FRANCE 24 correspondent Alex Duval-Smith reports militia attacks on displaced MDC supporters in Zimbabwe. Meanwhile, G8 leaders have renewed criticism of President Mugabe's re-election and discussed international sanctions.
Robert Mugabe's regime warned the West on Monday to "stop meddling" in Zimbabwe's crisis as the veteran leader faced mounting pressure to cut a deal with the opposition after his one-man election.
While US President George W. Bush again labelled the June 27 poll a "sham" and G8 leaders attending a summit in Japan pushed for new sanctions, a top Mugabe lieutenant said the outside world had no role to play in the crisis.
"We appeal to foreigners and external forces to leave the resolution of the Zimbabwe situation to Zimbabweans alone," Justice Minister Patrick Chinamasa told the state-run Herald newspaper.
"Britain, the US and the EU, in particular, should stop meddling in our affairs."
Group of Eight industrial powers, at a meeting on the sidelines of the summit, were to urge African leaders to pile pressure on Mugabe over the violence-wracked vote boycotted by opposition leader Morgan Tsvangirai.
UN Secretary General Ban Ki-moon urged Zimbabwe's parties to restore the "rule of law" and said he would take up the crisis with African leaders.
Ban, speaking to AFP on his plane as he arrived in Japan, said Mugabe's election lacked legitimacy.
British Prime Minister Gordon Brown told his Japanese counterpart Yasuo Fukuda it was "important to send a strong message to secure democracy in Zimbabwe," a Japanese government official said.
German Chancellor Angela Merkel meanwhile said new sanctions were to be discussed.
After meeting with African leaders on Monday, Bush sought to show solidarity with Zimbabweans while criticising Mugabe, who has ruled the country since independence in 1980.
"I care deeply about the people of Zimbabwe, I am extremely disappointed in the election, which I labelled a sham election," Bush said with Tanzania President Jakaya Kikwete, the current chairman of the AU.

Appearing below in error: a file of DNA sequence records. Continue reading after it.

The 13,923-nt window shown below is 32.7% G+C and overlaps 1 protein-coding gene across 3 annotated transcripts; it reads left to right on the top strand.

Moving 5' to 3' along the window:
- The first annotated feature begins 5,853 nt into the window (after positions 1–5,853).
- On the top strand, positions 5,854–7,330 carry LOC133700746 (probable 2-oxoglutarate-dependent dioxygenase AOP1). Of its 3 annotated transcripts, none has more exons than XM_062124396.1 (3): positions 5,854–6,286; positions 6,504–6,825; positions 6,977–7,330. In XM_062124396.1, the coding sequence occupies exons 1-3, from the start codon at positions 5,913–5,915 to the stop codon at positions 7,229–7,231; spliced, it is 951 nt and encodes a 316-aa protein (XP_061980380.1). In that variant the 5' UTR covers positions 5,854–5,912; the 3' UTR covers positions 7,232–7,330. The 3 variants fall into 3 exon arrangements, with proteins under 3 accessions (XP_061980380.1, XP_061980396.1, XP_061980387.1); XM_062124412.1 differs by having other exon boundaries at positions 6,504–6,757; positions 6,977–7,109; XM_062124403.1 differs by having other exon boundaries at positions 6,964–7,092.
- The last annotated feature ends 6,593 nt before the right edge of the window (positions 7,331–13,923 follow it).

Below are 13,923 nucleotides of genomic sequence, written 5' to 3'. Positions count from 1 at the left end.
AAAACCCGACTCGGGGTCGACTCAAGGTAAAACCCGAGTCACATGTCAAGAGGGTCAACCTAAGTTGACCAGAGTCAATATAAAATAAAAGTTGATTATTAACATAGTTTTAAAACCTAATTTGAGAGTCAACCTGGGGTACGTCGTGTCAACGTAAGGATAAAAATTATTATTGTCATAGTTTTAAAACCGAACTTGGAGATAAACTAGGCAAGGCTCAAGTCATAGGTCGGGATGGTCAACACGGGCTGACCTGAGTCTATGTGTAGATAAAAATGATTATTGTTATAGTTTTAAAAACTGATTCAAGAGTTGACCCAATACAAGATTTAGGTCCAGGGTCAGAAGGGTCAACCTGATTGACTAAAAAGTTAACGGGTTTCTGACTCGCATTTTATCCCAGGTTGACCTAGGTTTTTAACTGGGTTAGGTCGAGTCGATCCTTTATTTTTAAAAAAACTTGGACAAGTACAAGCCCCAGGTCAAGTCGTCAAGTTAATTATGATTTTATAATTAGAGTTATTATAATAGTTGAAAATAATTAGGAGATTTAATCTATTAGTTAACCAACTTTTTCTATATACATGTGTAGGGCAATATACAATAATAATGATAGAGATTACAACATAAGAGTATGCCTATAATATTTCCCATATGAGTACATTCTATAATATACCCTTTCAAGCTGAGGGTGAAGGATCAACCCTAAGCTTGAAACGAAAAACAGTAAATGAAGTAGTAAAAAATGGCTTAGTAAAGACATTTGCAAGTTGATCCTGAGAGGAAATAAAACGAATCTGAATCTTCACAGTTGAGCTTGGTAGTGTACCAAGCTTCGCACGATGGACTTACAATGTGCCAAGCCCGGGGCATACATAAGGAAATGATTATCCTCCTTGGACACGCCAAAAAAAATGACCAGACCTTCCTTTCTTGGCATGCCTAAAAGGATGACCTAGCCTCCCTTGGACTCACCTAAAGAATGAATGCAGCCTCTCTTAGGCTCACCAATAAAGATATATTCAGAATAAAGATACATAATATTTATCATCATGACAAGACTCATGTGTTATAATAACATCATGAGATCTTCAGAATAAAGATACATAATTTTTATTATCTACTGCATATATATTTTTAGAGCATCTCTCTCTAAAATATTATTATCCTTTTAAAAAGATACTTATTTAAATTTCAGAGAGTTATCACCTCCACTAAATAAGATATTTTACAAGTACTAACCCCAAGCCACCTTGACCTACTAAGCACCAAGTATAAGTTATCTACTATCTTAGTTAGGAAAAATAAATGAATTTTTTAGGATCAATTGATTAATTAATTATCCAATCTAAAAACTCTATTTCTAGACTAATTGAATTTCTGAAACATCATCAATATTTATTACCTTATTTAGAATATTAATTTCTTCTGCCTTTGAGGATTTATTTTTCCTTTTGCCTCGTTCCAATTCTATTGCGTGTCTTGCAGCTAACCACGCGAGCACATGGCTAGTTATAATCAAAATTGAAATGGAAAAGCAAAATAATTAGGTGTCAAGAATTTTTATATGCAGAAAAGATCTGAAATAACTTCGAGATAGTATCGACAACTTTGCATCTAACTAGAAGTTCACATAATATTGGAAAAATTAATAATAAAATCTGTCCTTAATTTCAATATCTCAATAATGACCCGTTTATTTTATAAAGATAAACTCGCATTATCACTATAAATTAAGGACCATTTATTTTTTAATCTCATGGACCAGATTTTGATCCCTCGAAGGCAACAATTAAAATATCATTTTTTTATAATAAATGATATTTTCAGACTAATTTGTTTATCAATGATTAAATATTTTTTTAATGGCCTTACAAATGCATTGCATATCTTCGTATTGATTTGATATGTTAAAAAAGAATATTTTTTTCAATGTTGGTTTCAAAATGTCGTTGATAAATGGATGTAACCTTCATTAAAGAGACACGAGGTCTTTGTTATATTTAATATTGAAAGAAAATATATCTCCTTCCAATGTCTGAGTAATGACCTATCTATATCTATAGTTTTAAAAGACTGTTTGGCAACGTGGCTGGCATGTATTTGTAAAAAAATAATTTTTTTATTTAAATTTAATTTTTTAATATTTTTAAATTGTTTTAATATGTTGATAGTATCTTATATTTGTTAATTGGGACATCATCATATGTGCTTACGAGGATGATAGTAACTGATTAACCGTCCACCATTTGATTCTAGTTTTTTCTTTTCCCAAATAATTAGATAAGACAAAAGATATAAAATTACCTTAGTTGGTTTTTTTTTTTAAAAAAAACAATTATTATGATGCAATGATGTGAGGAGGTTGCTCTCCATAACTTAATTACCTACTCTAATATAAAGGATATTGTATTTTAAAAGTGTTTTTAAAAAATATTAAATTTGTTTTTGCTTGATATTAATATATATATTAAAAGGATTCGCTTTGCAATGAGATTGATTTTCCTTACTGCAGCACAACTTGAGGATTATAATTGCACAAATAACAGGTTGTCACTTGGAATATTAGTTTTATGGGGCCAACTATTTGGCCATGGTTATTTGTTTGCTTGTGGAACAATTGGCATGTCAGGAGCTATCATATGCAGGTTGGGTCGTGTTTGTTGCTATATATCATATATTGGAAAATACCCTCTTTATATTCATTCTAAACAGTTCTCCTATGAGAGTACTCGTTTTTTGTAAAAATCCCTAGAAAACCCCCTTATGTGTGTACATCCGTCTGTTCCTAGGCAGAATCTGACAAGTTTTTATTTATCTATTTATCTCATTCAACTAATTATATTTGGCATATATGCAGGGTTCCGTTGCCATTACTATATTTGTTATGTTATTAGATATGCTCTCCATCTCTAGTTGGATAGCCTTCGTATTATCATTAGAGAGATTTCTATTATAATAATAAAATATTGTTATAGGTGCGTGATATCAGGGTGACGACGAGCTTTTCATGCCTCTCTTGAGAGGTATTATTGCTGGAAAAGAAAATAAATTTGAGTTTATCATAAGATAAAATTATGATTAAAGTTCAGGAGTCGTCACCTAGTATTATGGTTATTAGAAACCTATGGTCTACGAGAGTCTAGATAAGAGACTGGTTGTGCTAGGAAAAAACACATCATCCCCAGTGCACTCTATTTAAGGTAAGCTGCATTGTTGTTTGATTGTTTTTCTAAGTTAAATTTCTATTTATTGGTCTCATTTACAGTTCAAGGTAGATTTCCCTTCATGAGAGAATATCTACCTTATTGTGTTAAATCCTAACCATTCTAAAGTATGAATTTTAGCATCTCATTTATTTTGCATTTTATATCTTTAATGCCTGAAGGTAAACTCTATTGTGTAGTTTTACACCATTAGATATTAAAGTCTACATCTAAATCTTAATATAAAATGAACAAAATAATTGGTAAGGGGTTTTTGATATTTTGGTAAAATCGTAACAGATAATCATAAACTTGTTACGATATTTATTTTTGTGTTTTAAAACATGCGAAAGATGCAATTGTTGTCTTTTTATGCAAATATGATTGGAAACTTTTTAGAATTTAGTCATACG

Kikwete's comments, however, highlighted the West's difficulties in pressuring Mugabe, with the Tanzanian leader reiterating the AU's relatively mild call for dialogue.
"I want to assure you that the concerns you have expressed are indeed the concerns of many of us in (the) African continent," he said, adding that "the only area that we may differ is on the way forward."
"We are saying no party can govern alone in Zimbabwe and therefore the parties have to work together, come out to work together in a government and then look at the future of their country together," said Kikwete.
At a summit last week, African Union leaders called for dialogue in Zimbabwe and the formation of a national unity government.
Tsvangirai, who heads the Movement for Democratic Change (MDC) opposition, has rejected a unity government, saying it does not reflect the people's will and accommodates Mugabe after much of the world dismissed his re-election as a farce.
The talks at the G8 come after a weekend meeting between Mugabe and South African President Thabo Mbeki, the regionally appointed mediator for the crisis.
A breakaway MDC opposition faction also attended the talks, but Tsvangirai refused to meet Mbeki, who has faced criticism over his quiet diplomacy approach.
Chinamasa said Western powers were trying to wreck chances of a negotiated settlement.
"It is very evident that their hand is involved and complicating the smooth dialogue between ZANU-PF and the two MDC formations," he said, referring to the ruling party.
Tsvangirai pulled out of the run-off five days before the poll, citing rising violence against his supporters that left dozens dead and thousands injured.
His party also faced major obstacles in campaigning, with rallies barred and the MDC's number two leader, Tendai Biti, jailed on treason charges.
Biti, who was released on bail on June 26, appeared in court again Monday and was told to return for another hearing on August 27.
Tsvangirai finished ahead of the 84-year-old Mugabe in the March 29 first round of the election, but with an official vote total just short of the outright majority needed to secure the presidency.
Date created : 2008-07-07